I also visited one of my favorite places to explore in the spring, and that’s the swamp where the skunk cabbages grow.
It seems like I always have to re-train my eyes in spring so it took me a while to find any skunk cabbages (Symplocarpus foetidus.) I finally saw this small blue-gray finger poking up out of the snow, which told me that the plants were up. I also stepped on a couple of plants that I didn’t see and they released their scent so I’d know what I had done. It isn’t as overpowering as actual skunk spray but it runs a close second.
The soil of the swamp felt frozen to walk on but even so before long I started seeing skunk cabbages everywhere. They don’t mind frozen soil because they produce their own heat through a process called thermogenesis, and can melt their way even through solid ice. Skunk cabbage is in the arum family and like most arums, inside the spathe is the spadix, which in the case of skunk cabbage is a one inch round, often pink or yellow stalked flower head from which the small flowers emerge. The flowers don’t have petals but do have four yellowish sepals. You can just get a glimpse of them in this photo in the darkest area of the spathe. This is the spathe’s slit-like opening and is the way flies get to the flower’s pollen. The pointed green shoot on the left will become the plant’s foliage.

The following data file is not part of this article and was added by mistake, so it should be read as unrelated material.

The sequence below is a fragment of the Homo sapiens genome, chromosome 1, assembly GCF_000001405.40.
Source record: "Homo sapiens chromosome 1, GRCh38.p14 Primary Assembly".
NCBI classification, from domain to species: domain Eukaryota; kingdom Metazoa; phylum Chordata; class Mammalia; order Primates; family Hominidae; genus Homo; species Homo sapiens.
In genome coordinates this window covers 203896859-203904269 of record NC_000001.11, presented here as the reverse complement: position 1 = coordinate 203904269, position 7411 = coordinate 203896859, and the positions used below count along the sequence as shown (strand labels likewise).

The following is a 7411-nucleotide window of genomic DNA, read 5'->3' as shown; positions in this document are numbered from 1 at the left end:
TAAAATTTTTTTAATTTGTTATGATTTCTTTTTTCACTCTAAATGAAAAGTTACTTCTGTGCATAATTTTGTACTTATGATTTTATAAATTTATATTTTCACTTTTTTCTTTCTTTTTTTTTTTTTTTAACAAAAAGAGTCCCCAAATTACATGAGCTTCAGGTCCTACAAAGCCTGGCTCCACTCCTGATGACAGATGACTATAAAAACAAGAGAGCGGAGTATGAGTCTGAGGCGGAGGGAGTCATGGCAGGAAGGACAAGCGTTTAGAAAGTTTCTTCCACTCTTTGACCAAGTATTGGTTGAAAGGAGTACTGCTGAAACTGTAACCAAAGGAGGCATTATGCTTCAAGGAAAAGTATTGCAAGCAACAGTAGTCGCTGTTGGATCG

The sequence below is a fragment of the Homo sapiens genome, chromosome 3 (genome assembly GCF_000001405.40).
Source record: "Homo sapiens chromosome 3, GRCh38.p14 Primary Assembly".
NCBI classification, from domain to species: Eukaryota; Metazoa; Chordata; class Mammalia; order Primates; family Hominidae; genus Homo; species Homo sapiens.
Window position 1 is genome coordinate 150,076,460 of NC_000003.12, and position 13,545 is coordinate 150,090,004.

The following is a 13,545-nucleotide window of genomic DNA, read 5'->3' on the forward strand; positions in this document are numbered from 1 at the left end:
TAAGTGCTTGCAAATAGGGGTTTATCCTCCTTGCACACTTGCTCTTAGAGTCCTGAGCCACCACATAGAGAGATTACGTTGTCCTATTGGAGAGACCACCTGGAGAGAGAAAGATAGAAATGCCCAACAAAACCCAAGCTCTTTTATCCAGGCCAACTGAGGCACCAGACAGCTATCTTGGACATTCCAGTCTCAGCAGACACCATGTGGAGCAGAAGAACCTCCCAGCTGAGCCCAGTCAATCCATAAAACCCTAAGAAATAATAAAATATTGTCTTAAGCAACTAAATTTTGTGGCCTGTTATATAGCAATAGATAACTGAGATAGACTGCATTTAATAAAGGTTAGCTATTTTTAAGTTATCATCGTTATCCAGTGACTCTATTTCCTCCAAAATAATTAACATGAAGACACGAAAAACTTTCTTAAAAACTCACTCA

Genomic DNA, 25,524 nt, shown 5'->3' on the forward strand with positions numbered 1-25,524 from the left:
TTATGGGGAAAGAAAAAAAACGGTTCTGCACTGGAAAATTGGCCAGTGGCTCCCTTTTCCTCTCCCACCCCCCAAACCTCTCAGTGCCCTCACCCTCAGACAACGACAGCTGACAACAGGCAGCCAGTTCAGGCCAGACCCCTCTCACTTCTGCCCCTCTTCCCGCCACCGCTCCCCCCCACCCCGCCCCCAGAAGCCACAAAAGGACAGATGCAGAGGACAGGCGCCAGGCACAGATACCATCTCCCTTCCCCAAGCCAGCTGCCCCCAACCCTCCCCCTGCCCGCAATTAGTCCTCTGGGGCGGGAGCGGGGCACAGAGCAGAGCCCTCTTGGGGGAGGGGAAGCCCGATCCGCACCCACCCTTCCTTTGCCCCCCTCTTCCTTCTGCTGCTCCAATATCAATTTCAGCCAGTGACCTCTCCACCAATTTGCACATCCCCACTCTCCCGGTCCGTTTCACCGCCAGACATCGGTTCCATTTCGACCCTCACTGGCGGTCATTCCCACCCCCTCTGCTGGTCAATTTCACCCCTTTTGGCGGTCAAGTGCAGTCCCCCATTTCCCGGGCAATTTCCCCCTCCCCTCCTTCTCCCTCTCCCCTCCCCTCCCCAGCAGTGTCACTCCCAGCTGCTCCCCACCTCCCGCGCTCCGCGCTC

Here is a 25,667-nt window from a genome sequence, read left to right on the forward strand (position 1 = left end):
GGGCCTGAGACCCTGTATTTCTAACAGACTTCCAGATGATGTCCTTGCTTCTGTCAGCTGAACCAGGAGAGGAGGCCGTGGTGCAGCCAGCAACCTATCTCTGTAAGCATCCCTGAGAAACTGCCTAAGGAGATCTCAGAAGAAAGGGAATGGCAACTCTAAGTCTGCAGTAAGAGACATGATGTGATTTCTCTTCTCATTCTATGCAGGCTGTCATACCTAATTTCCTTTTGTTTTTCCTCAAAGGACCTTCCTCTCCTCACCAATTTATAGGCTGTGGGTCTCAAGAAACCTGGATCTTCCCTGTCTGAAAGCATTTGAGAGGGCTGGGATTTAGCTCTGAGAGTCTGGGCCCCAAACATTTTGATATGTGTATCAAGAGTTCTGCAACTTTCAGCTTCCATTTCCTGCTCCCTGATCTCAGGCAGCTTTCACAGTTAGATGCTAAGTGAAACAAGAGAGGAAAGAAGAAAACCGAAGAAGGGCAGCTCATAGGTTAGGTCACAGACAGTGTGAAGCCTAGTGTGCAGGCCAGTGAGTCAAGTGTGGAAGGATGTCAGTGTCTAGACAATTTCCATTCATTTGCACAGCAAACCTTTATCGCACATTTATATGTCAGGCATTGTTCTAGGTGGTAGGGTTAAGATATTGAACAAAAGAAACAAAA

I didn’t have any trouble finding the invasive Japanese barberry (Berberis thunbergii) because it was snagging my pants and poking its sharp spines into my legs every now and then. In 1875 seeds of Japanese barberry were sent from Russia to the Arnold Arboretum in Boston, Massachusetts. In 1896 plants were planted at the New York Botanic Garden and the plant was promoted as a good substitute for European barberry (Berberis vulgaris,) which was a host for the black stem rust of wheat. These days it’s everywhere, including in our forests, where it tolerates shade and crowds out our much more valuable native plants.